The Amazon Prime version of Nora’s (Rachel Hilson) speech goes like this:
“Nora: Allow me to lay out some observations for you. Extrapolate as you wish. First, you’ve been like, completely obsessed with Henry for years … You spent the entire New Years party straight up ignoring the who’s who of hot young women to talk to Henry. And, uh… he kissed you. And you liked it. So, objectively, what do you think that means?”
Despite their similarities, there are omissions of detail in the dialogue. A reference to Harry Potter and slight syntactic variation doesn’t make or break a film, but the details are what made readers fall in love with the book. The very human instinct to cover the uncomfortable with the comfortable has been sacrificed in order to save screen time.
This brings us to the point of side characters.
Enemies to lovers, fake dating, all the tropes in which McQuiston indulges are underscored by complex familial relationships and—importantly—women. Women in gay love stories have been historically separated from any personality, but the women in Red, White, and Royal Blue have their own quirks, lives, and responsibilities outside of Alex and Henry’s romance.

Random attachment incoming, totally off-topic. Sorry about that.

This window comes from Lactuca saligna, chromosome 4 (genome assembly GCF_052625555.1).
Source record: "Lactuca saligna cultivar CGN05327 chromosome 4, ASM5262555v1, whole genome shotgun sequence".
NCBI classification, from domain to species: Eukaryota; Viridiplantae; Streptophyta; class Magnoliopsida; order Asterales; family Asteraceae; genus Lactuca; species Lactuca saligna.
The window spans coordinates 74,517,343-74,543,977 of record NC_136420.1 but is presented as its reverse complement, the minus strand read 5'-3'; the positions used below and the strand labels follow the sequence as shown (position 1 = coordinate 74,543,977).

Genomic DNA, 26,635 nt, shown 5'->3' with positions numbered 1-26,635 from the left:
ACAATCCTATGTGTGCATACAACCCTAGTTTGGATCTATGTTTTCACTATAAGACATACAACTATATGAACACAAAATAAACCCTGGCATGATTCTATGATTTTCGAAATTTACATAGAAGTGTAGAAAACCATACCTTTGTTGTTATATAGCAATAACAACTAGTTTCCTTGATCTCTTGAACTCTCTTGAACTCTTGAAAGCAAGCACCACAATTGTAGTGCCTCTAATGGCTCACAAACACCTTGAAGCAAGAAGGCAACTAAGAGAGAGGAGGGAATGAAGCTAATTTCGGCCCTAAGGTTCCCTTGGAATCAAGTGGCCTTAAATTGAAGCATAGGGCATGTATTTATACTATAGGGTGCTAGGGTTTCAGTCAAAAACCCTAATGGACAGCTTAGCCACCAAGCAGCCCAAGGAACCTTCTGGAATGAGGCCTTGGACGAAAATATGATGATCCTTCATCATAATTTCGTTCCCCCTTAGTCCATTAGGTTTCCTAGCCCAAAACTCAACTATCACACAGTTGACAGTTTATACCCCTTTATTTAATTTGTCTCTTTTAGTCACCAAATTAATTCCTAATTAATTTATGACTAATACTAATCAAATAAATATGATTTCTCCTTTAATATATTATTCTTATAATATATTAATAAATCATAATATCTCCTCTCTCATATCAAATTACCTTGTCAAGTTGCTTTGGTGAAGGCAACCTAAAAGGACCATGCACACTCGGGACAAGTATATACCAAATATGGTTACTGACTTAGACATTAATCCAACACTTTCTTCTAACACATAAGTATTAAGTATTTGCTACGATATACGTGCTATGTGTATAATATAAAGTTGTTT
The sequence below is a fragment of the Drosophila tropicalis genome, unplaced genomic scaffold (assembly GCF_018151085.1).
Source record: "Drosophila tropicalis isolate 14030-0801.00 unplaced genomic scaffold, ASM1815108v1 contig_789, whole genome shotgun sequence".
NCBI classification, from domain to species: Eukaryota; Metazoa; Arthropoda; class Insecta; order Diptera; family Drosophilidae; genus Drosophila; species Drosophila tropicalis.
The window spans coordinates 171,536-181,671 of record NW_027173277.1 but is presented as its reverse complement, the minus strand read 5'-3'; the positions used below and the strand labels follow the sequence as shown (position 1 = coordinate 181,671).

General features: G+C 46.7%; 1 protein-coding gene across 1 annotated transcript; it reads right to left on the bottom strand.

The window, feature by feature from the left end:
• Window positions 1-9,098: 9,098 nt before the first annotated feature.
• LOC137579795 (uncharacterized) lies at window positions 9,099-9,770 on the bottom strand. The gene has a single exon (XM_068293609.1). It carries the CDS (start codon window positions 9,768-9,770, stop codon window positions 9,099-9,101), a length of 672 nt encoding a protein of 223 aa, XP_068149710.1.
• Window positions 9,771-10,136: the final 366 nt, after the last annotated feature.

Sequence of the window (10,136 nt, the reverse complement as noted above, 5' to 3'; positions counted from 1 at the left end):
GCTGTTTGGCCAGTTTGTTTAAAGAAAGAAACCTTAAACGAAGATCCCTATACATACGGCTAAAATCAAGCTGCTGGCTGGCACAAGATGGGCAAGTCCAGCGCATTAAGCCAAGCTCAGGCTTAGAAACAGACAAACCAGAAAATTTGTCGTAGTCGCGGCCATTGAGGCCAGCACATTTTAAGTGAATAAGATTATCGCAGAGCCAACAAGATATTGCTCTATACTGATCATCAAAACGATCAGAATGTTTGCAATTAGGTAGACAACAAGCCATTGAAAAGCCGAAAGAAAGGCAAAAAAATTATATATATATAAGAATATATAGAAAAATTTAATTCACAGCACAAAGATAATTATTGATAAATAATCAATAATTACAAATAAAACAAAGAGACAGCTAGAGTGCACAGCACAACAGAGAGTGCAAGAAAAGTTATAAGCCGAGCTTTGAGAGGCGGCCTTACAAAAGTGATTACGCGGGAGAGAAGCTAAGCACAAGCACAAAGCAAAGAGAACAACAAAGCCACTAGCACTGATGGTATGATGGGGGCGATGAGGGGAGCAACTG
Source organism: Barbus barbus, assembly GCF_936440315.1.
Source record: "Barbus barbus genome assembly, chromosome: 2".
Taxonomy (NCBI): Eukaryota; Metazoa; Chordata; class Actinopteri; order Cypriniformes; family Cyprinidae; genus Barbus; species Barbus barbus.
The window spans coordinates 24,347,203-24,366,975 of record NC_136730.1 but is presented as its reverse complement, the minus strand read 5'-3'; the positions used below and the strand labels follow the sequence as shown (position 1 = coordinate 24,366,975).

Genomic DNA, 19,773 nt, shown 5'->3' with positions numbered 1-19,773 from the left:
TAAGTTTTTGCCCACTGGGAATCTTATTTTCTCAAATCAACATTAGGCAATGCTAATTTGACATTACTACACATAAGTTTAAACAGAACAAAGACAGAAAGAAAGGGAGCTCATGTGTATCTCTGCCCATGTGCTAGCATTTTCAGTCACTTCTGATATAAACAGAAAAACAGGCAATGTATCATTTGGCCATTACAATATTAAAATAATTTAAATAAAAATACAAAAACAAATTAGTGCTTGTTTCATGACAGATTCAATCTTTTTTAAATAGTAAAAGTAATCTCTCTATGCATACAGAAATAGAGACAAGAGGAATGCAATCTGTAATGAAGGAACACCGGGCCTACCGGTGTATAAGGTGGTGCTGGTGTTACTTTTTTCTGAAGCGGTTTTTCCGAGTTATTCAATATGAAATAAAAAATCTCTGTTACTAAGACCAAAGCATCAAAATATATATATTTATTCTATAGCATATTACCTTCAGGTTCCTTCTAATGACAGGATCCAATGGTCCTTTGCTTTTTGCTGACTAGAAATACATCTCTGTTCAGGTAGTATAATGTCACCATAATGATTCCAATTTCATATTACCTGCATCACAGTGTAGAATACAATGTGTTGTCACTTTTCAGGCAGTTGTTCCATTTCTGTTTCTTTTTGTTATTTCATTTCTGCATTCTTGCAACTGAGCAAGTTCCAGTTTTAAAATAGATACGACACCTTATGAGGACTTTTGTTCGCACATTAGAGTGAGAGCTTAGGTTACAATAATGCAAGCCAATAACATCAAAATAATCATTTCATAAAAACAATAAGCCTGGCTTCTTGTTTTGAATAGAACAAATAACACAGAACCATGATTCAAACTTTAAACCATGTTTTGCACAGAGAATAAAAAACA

In the film adaptation, June doesn’t exist. Nora’s bisexuality, Bea’s sobriety and Amy’s transition are never discussed. Ellen’s marriage remains intact. This story of nuanced characters has been so straight-coded that it feels like a movie from ten years ago. In a world playing catch-up with media representation, this is not a compliment. The hero forces everyone else to remain static.
Alex is not a hero. That’s not why we love him. He’s just an idealistic kid, slowly falling in love.
In a similar way, a well-intentioned mentor is traded for an antagonist-ex-lover-journalist representation of the press. Every aspect is confined and stifled, yet aspires to do the task of half a dozen archetypes.
The vibrant dynamic between the two main characters is this film’s saving grace. Galitzine reacts to his co-star in some phenomenal acting. And despite being given the lines of someone ten years his junior, Perez manages to embody some of the short-king energy of the original Alexander Claremont-Diaz. Some of the directing choices, however, push these two to their limit. The intimate scenes feature gentle strings, intense eye-contact and little else.
The audience is left with no breath, not because of the erotic tension, but from the lack of reprieve from awkward dialogue. There is barely any trace of the laughter or charming giddiness that audiences were promised in the trailer.
This is not to say that comedy cannot have tragedy or depth. Indeed, as I admitted in 2021, the book made me cry as much as it made me laugh. Tears, of either variety, are a reaction to those reflective moments where humour and drama intermingle. But depth that is not surrounded by wit cannot stand on its own. Certainly not for two hours of screen time.
Red, White and Royal Blue set out to be palatable. Unfortunately for lovers of McQuinston’s novel, it accomplishes this to a fault.